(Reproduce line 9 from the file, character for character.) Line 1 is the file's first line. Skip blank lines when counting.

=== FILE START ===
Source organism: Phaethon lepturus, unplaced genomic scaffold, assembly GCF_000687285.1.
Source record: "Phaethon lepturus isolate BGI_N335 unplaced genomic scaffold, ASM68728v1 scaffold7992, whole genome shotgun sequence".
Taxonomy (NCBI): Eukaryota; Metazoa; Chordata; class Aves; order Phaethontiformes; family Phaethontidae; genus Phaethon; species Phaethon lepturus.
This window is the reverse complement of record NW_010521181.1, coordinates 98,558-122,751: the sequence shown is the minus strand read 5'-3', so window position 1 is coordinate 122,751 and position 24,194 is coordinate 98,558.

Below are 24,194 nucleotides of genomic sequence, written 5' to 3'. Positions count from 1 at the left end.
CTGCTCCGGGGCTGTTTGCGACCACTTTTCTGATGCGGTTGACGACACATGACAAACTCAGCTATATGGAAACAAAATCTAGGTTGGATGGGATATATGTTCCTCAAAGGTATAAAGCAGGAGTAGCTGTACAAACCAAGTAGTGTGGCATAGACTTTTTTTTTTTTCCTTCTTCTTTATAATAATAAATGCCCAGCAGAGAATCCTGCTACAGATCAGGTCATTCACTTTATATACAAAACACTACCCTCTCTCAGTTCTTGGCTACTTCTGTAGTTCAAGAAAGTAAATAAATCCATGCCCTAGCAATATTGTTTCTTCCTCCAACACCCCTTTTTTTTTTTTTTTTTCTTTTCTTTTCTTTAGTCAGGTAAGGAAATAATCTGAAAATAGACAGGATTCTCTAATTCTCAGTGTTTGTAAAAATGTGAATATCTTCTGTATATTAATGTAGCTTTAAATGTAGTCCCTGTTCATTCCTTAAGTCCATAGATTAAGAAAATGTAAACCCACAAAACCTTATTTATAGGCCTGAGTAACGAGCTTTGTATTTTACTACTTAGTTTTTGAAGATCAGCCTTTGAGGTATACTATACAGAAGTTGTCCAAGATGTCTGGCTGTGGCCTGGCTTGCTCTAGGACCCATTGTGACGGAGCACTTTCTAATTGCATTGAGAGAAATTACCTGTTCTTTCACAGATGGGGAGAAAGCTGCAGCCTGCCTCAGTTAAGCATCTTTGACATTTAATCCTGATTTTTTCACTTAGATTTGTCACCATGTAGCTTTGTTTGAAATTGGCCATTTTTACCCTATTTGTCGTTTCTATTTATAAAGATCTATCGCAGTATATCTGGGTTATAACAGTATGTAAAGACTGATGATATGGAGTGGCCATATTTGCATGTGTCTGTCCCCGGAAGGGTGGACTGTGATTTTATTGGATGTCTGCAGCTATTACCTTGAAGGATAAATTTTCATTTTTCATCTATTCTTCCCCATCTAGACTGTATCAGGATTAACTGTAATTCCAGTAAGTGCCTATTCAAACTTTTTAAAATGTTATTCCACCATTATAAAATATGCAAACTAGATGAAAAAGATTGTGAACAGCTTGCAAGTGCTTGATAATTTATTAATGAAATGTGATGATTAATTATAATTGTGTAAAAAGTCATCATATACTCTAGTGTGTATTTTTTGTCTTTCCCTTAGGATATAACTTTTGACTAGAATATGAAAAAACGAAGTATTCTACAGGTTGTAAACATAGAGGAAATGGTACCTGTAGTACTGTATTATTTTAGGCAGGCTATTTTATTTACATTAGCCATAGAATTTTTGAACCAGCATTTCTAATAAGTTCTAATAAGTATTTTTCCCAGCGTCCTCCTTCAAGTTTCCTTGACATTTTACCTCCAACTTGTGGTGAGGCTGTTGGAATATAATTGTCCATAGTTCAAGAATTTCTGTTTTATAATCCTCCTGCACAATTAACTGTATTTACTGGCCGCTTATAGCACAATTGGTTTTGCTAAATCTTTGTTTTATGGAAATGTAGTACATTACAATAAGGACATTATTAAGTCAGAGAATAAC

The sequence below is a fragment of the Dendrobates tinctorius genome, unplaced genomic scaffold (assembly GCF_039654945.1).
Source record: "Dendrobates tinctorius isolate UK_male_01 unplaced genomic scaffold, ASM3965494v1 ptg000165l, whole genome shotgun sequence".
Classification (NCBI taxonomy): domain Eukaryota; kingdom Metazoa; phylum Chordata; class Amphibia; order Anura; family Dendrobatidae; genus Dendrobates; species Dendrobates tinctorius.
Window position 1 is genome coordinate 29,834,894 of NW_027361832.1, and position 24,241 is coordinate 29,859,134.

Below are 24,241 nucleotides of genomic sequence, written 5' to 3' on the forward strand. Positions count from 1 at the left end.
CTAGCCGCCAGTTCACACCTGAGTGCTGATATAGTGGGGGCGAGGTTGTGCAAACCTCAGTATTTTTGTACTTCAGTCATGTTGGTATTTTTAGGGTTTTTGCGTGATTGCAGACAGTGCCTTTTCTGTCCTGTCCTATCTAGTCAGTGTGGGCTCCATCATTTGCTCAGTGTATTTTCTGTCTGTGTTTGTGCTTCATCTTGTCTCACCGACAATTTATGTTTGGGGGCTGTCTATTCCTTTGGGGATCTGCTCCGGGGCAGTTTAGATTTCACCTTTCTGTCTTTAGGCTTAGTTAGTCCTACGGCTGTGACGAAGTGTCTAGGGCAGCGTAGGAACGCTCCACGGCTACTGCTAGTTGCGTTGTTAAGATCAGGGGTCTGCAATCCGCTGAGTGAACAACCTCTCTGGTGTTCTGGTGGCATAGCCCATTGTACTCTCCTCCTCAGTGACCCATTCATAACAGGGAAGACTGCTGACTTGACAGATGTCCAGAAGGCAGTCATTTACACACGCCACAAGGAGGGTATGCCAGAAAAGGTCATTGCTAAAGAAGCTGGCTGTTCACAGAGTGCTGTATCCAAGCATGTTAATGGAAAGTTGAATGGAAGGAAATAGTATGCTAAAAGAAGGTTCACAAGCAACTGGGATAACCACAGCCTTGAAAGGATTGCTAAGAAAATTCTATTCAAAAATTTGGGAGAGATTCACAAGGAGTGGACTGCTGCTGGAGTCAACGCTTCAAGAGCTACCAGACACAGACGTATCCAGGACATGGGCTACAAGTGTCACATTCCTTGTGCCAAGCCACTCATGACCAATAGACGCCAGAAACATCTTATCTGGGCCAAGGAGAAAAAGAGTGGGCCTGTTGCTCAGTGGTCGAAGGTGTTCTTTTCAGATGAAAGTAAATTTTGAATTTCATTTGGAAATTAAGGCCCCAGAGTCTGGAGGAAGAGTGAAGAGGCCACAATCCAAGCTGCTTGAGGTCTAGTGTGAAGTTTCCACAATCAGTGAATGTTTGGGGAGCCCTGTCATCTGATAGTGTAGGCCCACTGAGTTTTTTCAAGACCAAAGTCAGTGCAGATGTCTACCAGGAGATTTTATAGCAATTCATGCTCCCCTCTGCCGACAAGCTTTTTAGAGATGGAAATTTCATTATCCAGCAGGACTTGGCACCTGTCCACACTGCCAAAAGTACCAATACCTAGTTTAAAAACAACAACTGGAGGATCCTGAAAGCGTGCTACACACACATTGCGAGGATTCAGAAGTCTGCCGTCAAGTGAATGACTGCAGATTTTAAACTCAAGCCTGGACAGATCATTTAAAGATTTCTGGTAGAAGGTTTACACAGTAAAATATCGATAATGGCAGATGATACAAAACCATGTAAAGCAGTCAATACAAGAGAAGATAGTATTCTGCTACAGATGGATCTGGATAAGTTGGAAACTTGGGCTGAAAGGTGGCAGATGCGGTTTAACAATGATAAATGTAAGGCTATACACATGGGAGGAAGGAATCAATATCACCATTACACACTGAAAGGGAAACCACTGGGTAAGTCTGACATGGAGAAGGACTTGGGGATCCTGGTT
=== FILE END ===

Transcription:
Classification (NCBI taxonomy): domain Eukaryota; kingdom Metazoa; phylum Chordata; class Amphibia; order Anura; family Dendrobatidae; genus Dendrobates; species Dendrobates tinctorius.